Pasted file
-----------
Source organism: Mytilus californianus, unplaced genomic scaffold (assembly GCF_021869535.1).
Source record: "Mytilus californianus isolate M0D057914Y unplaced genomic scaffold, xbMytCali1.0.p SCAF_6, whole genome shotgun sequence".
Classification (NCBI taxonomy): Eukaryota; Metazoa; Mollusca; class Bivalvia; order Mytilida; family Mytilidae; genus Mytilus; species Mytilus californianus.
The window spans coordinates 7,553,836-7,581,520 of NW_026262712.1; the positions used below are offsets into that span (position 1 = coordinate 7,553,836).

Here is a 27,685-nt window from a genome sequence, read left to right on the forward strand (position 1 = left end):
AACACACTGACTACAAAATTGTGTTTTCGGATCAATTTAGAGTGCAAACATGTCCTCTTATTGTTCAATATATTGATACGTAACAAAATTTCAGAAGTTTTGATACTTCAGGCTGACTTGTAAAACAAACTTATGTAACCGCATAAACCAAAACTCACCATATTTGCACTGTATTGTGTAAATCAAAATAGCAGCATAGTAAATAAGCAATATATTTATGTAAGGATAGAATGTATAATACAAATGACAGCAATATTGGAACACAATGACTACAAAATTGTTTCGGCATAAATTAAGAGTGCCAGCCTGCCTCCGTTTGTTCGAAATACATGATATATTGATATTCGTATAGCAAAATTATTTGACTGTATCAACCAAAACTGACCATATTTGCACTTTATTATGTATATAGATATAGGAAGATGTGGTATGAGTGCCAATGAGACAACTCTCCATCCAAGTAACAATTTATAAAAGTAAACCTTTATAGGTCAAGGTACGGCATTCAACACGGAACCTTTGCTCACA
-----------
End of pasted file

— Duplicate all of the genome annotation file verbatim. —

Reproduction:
Source organism: Mytilus californianus, unplaced genomic scaffold (assembly GCF_021869535.1).
Source record: "Mytilus californianus isolate M0D057914Y unplaced genomic scaffold, xbMytCali1.0.p SCAF_6, whole genome shotgun sequence".
Classification (NCBI taxonomy): Eukaryota; Metazoa; Mollusca; class Bivalvia; order Mytilida; family Mytilidae; genus Mytilus; species Mytilus californianus.
The window spans coordinates 7,553,836-7,581,520 of NW_026262712.1; the positions used below are offsets into that span (position 1 = coordinate 7,553,836).

Here is a 27,685-nt window from a genome sequence, read left to right on the forward strand (position 1 = left end):
AACACACTGACTACAAAATTGTGTTTTCGGATCAATTTAGAGTGCAAACATGTCCTCTTATTGTTCAATATATTGATACGTAACAAAATTTCAGAAGTTTTGATACTTCAGGCTGACTTGTAAAACAAACTTATGTAACCGCATAAACCAAAACTCACCATATTTGCACTGTATTGTGTAAATCAAAATAGCAGCATAGTAAATAAGCAATATATTTATGTAAGGATAGAATGTATAATACAAATGACAGCAATATTGGAACACAATGACTACAAAATTGTTTCGGCATAAATTAAGAGTGCCAGCCTGCCTCCGTTTGTTCGAAATACATGATATATTGATATTCGTATAGCAAAATTATTTGACTGTATCAACCAAAACTGACCATATTTGCACTTTATTATGTATATAGATATAGGAAGATGTGGTATGAGTGCCAATGAGACAACTCTCCATCCAAGTAACAATTTATAAAAGTAAACCTTTATAGGTCAAGGTACGGCATTCAACACGGAACCTTTGCTCACA